Monthly Archives: May 2007

Learn More: the 2007 Horizon Report

The Horizon Report from the New Media Consortium is a great place to go if you want to see what is coming up that may impact learning and teaching. The consortium looks at the technologies that are being used and talked about and selects a few for further analysis. The final short list is sorted into the technologies that will be ready for regular use within the year and those that are still being explored and need a few years before they are ready for prime time.

This year’s short list includes user-created content, digital audio, virtual worlds, educational games, the potential of mobile phones, and much more. To get the full story, check out the full report:

The Horizon Report
http://www.nmc.org/horizon/

The Horizon Project Wiki
The wiki they used to create the report itself (less polished, but full of interesting links):
http://horizon.nmc.org/wiki/Main_Page

Collecting Content in Collaborative Tools

(from the March 2007 Emerging Technologies and Pie Presentation)

Del.icio.us, Flickr, YouTube, and similar services, allow users to store their collections (of bookmarks, photos, videos, etc.) online. These files can be shared with individuals, groups, or the world. Each item can also be tagged with keywords supplied by the poster (or other users). This “folksonomy” is more casual than library indexing, and can be the source of interesting connections, or frustration. Such sites can provide an easy way to post and comment on course work, or can be an environment to look at what is being posted and tagged by the society at large.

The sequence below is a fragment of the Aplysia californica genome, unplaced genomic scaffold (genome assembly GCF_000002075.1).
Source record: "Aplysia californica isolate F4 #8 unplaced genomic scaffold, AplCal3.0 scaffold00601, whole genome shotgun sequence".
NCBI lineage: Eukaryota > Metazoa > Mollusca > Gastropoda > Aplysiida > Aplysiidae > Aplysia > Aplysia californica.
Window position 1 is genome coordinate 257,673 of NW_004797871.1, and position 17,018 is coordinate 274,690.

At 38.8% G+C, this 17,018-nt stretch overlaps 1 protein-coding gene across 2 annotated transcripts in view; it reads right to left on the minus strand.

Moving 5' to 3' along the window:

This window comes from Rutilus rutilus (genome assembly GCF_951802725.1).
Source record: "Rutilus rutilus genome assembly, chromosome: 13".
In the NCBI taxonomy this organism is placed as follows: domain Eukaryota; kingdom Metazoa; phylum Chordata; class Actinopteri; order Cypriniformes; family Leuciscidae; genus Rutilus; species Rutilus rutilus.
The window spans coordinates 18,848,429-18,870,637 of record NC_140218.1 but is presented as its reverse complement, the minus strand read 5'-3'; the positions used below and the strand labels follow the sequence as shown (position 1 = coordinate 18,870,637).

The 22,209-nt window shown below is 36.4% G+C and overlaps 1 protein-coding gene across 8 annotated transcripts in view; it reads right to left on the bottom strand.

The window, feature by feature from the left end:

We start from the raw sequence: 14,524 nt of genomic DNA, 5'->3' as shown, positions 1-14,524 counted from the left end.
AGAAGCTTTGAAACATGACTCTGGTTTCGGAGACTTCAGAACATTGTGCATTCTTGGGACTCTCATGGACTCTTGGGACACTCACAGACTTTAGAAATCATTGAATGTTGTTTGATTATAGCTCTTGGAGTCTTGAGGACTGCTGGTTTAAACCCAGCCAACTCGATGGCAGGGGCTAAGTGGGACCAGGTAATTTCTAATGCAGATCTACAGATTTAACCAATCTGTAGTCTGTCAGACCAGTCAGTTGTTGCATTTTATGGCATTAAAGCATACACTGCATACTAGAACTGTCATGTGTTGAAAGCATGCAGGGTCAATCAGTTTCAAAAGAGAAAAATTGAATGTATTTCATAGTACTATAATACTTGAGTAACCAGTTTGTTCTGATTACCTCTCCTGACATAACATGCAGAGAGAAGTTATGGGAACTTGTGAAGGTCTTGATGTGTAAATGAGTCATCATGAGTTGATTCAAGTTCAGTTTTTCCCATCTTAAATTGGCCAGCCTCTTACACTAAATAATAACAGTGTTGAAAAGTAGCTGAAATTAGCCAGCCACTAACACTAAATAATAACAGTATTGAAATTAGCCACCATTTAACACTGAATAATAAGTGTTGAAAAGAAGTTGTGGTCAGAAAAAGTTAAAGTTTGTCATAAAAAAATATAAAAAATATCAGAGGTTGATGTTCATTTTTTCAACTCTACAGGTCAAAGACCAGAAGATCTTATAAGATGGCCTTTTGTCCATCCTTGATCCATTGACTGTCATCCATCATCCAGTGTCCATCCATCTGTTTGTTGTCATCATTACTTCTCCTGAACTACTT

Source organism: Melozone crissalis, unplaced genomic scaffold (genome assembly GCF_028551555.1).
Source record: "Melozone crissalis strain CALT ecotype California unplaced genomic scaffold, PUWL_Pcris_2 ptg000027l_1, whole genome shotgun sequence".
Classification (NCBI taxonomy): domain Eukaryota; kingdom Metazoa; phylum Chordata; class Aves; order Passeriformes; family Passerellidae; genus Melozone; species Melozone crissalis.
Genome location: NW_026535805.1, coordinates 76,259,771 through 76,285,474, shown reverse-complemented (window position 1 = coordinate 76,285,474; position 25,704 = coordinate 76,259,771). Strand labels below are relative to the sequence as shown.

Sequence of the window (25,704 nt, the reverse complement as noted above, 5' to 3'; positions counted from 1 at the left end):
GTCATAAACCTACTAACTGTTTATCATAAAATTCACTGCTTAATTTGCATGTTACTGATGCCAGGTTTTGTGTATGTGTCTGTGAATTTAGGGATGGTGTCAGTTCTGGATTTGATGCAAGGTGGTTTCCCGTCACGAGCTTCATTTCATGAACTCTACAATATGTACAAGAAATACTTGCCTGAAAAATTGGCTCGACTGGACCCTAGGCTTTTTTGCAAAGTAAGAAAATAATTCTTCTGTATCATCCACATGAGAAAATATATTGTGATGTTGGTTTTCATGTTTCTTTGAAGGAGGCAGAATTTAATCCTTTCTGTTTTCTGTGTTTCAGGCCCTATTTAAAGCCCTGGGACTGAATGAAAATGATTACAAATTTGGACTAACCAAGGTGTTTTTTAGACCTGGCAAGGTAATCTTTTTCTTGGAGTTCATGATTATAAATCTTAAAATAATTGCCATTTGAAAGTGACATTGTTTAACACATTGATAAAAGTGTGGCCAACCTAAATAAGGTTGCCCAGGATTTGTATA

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Classroom Radio: Podcasting Course Content

(from the May 2007 Emerging Technologies and Pie Presentation)
Audio Episode: Classroom Radio

A podcast is a series of audio or video files that the audience can subscribe to in order to receive, or be notified of, new episodes as soon as they are posted. The first part of the process involves posting digital audio or video files online, just as you would on a static Web page. The second part of the process involves creating an RSS “feed” that the audience can use to subscribe to the podcast. It is this second stage that differentiates a podcast from a collection of downloadable audio files.

Setting up a podcast the first time requires many steps, but once the structures in are in place, it becomes a simple process to add an episode. The hard part then becomes coming up with something to say on a regular basis. Before you post your first podcast episode, do some planning so you have a list of topics for future episodes and a clearly-defined process to ensure regular updates.

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